Outspoken in a shy kind of way, Zarna Garg left the comfortable world of law and stay-at-home motherdom to stand before a crowded room and make jokes at the expense of her family, her upbringing and her Indian culture. She’s a professional comedian, pushed into the limelight by her daughter Zoya, who saw her mother’s frustration as an golden opportunity to flaunt a talent that was waiting to be developed. Over a 100 million Tik Tok views later, Zarna Garg’s talent is in full bloom as she brandishes her family-friendly comedy like…an iron chef.
I was looking at a video of you and your son, and you were making some pasta. He was telling you that Italians created pasta, but you said that Indians created cooking. True or false?
@zarnagarg Indians know it best! Are you team “break the pasta”? #zarna #zarnagarg #indianlife #india #comedy #jokes #family #kids #womenincomedy #browncomedy ♬ original sound – Zarnagarg
True, absolutely! (Laughs) That’s what I believe, yes. We eat so much that we had to be the ones who created it.
What was the first meal?
Probably something with lots of vegetables. (Both laugh) That’s my brand – it’s bombastic. I’m always saying things like, ‘Indians did this, Indians did that.’ When I run out of what to say to my kids when they ask ‘why’, I just say “because Indian people did it!” Because they don’t know any better.
Did you always think that you yourself were funny?
No, never. And I actually still don’t think I’m funny.
Millions of people would disagree with that, but why don’t you think you’re funny?
You know, I don’t think about it. The stuff that comes out of my mouth just comes out and then other people laugh and I’m like, ‘oh, I guess I’m funny.’ Now that I work as a comedian as much as I do, I will tell you, it doesn’t really make people funny. You kind of ‘just are.’ My kids have always told me ‘you’re so funny’ – their friends have always told me that – but I personally never thought of myself as particularly funny. But then again, people also think I’m a controlling mom, and I don’t think I’m that controlling.
Who says you’re controlling? The kids?
You’re familiar with the show This American Life. I was just featured on it last week with my daughter, Zoya. The host Ira (Glass) was asking me ‘why do you feel you should be controlling her classes in college; that yYou should have a say in that?’ I mean, to me, it seems like common sense, but here in America, that’s controlling. You know what I mean?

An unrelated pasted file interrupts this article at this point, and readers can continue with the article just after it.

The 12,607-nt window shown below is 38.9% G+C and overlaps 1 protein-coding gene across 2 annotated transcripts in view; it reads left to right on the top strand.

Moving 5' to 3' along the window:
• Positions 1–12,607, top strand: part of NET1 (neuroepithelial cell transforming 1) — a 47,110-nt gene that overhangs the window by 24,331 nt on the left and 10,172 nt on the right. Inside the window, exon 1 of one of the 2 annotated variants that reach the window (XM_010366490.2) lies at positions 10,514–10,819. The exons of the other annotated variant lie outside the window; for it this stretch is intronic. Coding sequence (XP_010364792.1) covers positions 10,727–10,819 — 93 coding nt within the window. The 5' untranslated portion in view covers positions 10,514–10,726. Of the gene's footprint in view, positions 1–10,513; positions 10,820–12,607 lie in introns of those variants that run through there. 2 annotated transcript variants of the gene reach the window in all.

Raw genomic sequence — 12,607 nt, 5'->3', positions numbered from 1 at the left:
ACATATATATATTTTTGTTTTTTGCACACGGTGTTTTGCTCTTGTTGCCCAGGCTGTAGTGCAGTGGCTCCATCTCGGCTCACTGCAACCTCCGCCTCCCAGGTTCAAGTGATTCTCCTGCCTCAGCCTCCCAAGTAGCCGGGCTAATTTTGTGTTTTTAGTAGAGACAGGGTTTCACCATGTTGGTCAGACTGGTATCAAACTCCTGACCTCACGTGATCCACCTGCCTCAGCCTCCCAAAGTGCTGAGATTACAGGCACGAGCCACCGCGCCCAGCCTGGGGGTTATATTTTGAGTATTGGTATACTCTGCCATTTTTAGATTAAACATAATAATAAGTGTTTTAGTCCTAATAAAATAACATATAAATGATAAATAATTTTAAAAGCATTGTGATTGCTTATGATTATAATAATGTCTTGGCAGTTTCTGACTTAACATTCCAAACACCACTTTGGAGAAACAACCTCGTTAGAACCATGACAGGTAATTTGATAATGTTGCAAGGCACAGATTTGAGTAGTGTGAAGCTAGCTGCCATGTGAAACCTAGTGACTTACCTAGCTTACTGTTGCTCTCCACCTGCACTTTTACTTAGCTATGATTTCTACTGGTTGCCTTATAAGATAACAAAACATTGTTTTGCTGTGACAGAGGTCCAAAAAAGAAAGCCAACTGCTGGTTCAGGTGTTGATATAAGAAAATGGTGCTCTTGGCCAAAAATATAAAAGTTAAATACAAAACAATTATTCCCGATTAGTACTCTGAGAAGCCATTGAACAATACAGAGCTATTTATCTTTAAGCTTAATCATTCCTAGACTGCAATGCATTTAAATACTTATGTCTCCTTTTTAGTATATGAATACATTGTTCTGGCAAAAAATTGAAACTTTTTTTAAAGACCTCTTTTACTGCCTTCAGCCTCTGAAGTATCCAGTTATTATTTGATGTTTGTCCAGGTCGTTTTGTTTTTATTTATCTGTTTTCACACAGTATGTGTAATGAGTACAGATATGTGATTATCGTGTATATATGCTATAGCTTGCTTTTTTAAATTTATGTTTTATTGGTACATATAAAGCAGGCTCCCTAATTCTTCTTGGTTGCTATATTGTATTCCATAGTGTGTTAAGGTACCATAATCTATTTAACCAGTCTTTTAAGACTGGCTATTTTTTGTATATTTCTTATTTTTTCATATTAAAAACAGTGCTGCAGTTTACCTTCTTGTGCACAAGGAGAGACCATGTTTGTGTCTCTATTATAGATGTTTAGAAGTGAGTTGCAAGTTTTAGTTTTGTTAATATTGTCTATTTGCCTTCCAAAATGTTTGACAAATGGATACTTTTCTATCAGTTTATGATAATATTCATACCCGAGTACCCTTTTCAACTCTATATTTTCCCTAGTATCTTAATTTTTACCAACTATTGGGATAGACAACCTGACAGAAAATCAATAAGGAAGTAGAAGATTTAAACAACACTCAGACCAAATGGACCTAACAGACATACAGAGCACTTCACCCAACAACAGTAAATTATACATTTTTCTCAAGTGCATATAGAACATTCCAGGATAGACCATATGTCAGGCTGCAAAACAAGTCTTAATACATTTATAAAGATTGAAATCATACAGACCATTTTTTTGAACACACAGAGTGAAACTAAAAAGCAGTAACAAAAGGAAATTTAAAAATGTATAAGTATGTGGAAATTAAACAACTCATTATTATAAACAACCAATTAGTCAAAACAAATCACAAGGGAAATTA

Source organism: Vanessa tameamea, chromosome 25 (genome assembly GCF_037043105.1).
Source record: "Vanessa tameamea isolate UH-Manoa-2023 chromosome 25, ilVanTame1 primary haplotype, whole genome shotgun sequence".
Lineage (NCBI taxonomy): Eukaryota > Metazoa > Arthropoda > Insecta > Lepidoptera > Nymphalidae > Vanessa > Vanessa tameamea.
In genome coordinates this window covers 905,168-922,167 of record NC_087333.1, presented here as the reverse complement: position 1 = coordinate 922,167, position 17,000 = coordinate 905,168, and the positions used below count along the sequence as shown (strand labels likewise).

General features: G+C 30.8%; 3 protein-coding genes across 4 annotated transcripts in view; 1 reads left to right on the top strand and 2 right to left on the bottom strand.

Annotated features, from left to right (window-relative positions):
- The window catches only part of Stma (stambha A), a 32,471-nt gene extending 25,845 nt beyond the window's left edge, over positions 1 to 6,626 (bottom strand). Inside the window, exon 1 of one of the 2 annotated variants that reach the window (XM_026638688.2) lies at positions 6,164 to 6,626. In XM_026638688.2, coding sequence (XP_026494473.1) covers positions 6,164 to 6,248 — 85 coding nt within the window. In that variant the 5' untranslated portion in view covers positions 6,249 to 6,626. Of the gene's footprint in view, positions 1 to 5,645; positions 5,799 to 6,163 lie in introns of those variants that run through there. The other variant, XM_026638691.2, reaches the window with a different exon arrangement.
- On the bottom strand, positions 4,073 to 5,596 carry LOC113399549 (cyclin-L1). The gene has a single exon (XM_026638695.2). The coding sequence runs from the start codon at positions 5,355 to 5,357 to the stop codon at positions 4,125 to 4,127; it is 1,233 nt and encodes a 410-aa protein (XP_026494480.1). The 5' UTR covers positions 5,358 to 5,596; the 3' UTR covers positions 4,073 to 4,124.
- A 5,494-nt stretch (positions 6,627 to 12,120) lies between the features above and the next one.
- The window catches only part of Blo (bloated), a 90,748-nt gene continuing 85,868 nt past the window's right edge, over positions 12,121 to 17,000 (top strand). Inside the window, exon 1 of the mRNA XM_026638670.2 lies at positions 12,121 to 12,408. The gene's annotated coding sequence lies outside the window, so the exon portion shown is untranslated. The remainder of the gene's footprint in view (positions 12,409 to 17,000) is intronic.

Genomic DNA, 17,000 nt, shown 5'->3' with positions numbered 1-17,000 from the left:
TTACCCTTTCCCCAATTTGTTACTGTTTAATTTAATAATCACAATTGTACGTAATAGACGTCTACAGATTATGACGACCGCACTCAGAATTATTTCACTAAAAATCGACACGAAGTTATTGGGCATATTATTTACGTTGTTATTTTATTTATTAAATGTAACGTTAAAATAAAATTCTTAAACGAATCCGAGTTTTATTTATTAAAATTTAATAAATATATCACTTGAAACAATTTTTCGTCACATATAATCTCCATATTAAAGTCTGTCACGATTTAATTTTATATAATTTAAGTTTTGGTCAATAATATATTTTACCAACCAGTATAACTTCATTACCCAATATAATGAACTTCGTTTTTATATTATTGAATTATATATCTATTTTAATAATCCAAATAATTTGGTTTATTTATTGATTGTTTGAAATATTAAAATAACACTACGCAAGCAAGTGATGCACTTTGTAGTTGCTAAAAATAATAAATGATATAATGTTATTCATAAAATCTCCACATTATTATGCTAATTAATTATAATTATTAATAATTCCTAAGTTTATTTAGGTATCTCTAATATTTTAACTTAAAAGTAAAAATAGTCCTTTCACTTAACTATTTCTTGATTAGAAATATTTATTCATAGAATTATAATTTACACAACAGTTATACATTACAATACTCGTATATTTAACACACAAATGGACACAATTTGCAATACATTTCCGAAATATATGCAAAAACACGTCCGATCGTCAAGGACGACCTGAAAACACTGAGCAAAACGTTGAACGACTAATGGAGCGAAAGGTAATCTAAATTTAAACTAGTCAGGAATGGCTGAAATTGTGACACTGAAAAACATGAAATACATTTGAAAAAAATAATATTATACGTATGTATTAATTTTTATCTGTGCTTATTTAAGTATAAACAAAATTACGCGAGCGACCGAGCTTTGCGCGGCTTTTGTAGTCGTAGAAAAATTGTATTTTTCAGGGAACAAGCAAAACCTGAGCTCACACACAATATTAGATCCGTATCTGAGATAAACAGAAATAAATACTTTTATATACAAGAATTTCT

What did your daughter have to say about that?
She obviously ratted me out to This American Life! (Both laugh) My daughter respects no boundaries. This is supposed to be family stuff.
Yeah, you’re supposed to keep this stuff in the house. She’s not following the rules. Not at all. Exactly.
I know it was your children, and especially Zoya, who pushed you out there the first time. Is she on the payroll?
Yes, but I’m paying for college. That’s what I told Ira. He was saying that while she’s in college she needs to discover – she needs to discover nothing! She needs to discover where this money’s coming from.
She needs to discover where this money is coming from, that it’s not magically appearing, and to be wise with it.
Exactly! (Both laugh) This is my brand overall; this is my kind of humor. It’s family humor. It’s stuff you’ve seen in America like in other cultures. I just think I’m one of the first to do it with Indian culture.
Where do you think Indian culture and American culture dissect?
The topics are all the same. The issues are all the same – parenthood, motherhood, being a married couple for a certain number of years. I think we all think and feel the same thing. I just have my own Indian spin on how I deal with it. For example, an Italian mom may have her own ideas about how to make pasta, and the kids may have their ideas, and in the end, she can end it with a “my grandma taught me in Sicily so I do it better.” They’re all coming at it with the same idea, but just a different spin on it. That’s how I see it.